Detecting cracks in nuclear plants prevents national disaster
An unplanned outage or a failure to detect faults could lead to a national disaster and represent significant financial losses. including the fall in profits. A proactive strategy was needed for managing ageing plants, extending their operating lifetime and significantly reducing the potential for unscheduled outages through targeted maintenance and repair.
The closure of Haysham and Hartlepool power plants in July 2014 and the unplanned short-term outage for example had caused EDF a significant financial loss of approximately €180m – an 8.5% fall in profit before taxes from the previous year. It also reflects the 4.2TWh decline (7%) in nuclear output.
Given that EDF provides 25% of the total nuclear generating capacity of the UK, an unplanned outage or a failure to detect faults could have led to a national disaster.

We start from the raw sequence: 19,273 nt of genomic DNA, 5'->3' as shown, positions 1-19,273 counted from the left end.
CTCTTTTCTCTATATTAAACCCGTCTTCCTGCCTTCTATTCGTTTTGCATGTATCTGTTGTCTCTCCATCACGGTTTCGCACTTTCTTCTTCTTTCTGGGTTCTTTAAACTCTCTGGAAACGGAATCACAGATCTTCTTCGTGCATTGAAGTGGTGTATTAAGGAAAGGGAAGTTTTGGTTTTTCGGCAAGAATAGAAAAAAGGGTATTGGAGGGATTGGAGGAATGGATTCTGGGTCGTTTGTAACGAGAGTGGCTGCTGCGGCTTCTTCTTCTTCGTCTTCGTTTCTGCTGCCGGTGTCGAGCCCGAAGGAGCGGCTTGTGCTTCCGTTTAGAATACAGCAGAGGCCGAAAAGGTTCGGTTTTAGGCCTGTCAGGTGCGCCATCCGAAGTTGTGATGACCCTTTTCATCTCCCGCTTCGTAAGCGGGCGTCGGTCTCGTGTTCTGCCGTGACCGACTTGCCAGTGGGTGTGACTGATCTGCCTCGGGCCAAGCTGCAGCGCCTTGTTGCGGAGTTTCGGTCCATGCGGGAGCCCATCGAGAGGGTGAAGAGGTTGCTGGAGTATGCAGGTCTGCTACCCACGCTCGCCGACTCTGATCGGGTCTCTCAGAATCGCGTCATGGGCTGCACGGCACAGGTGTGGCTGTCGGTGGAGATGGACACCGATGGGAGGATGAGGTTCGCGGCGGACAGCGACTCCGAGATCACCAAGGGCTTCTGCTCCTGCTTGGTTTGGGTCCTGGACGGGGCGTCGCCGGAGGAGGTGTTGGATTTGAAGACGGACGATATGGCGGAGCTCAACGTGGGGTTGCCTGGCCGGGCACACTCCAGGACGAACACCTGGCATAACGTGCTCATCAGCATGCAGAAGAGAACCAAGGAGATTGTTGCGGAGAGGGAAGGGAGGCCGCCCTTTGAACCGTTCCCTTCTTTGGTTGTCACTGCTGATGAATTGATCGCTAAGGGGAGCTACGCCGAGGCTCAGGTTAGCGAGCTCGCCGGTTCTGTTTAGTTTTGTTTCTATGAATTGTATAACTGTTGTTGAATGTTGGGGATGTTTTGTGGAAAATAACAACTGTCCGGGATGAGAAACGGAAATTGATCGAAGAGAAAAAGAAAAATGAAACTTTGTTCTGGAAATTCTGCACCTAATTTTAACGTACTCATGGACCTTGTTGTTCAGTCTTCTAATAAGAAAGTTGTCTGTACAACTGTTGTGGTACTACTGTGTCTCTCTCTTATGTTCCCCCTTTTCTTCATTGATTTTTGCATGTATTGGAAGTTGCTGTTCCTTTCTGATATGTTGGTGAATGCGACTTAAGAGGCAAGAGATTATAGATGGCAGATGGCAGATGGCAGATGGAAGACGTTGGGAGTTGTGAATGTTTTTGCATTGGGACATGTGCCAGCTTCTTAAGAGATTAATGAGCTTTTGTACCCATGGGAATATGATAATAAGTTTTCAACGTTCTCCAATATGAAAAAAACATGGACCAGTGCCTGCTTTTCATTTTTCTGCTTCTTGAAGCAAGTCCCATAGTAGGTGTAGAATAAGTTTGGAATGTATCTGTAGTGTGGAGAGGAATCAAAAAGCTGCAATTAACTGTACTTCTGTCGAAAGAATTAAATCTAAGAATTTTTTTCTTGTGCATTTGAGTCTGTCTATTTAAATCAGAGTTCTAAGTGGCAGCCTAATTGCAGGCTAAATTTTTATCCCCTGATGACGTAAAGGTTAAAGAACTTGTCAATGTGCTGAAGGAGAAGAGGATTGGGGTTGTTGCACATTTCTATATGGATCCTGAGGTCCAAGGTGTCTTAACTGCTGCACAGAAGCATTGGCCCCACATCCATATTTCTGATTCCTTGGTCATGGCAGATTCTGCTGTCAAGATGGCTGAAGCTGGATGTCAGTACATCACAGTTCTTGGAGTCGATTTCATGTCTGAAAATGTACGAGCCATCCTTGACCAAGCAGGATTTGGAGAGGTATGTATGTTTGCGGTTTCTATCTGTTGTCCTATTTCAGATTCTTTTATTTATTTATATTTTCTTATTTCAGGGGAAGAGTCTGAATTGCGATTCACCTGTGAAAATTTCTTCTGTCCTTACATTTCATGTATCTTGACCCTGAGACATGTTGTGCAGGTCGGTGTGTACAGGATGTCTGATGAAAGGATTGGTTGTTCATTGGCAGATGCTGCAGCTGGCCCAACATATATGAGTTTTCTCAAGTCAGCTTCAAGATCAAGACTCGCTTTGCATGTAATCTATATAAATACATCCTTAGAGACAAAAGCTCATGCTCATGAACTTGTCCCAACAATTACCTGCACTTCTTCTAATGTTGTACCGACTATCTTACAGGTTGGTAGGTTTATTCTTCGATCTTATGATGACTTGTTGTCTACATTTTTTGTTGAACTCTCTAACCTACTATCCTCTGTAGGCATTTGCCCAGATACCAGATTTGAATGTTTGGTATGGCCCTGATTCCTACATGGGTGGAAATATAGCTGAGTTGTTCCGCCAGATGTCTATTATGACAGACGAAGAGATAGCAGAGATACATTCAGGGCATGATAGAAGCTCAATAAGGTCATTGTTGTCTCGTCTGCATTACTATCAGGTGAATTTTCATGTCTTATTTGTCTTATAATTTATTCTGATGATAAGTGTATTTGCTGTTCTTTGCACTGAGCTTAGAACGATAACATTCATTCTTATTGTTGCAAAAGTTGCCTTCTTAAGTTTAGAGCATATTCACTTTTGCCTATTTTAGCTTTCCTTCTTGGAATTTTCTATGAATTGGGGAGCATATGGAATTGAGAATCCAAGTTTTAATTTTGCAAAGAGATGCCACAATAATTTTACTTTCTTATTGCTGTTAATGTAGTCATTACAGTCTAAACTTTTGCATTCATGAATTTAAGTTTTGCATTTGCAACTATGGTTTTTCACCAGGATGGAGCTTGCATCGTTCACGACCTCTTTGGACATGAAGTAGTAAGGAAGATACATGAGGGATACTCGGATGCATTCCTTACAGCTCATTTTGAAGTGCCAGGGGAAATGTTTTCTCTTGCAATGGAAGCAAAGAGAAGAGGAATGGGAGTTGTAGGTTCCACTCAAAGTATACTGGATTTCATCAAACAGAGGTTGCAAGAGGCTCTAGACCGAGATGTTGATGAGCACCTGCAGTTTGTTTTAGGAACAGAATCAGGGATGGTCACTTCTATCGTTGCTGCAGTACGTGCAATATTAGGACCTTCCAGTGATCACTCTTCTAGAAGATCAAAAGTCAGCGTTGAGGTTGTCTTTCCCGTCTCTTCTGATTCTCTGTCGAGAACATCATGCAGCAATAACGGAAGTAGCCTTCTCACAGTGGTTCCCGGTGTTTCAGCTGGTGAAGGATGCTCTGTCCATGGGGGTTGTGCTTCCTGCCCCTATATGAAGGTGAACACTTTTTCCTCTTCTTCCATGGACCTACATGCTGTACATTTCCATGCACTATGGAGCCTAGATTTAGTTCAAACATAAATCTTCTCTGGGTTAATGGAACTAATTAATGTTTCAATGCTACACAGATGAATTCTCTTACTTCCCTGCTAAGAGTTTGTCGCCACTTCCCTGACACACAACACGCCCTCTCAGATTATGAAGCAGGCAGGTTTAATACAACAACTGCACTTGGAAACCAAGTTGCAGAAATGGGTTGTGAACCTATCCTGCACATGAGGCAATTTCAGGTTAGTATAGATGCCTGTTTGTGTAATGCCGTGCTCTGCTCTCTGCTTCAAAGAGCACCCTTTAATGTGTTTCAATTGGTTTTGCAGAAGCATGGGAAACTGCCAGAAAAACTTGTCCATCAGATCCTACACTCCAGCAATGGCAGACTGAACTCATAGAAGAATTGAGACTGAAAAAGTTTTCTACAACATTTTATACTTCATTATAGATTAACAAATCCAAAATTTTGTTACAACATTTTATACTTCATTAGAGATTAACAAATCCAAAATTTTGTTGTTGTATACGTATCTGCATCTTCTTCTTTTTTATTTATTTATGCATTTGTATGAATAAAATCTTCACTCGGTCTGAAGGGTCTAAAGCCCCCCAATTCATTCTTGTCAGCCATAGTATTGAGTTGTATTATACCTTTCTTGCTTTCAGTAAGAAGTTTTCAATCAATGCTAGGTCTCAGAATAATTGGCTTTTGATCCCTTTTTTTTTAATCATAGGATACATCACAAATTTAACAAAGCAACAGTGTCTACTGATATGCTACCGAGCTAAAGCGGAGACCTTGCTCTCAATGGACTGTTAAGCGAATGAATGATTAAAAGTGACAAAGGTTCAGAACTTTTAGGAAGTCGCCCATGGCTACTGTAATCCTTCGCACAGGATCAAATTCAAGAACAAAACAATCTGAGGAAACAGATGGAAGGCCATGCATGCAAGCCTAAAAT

High-temperature transducers (HT transducers) developed by Professor Gan and Professor Balachandran were used to detect a fully penetrating crack (475mm, approximately 25% of the circumference) in a boiler at Heysham 1 nuclear plant operated by EDF Energy.
- Plants were able to resume their full operation quickly, within 5 to 6 months, because EDF installed the HT transducers on the boiler spines in 8 systems in each of the 4 stations (in total 32 systems)
- HT transducers enabled early detection of aging pipes through continuous monitoring
- Both nuclear plants, originally scheduled to close in 2019, will continue to operate for another 5 years, until 2024, contributing to sustaining the nuclear energy supply in the UK
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Case study last modified 20/10/2022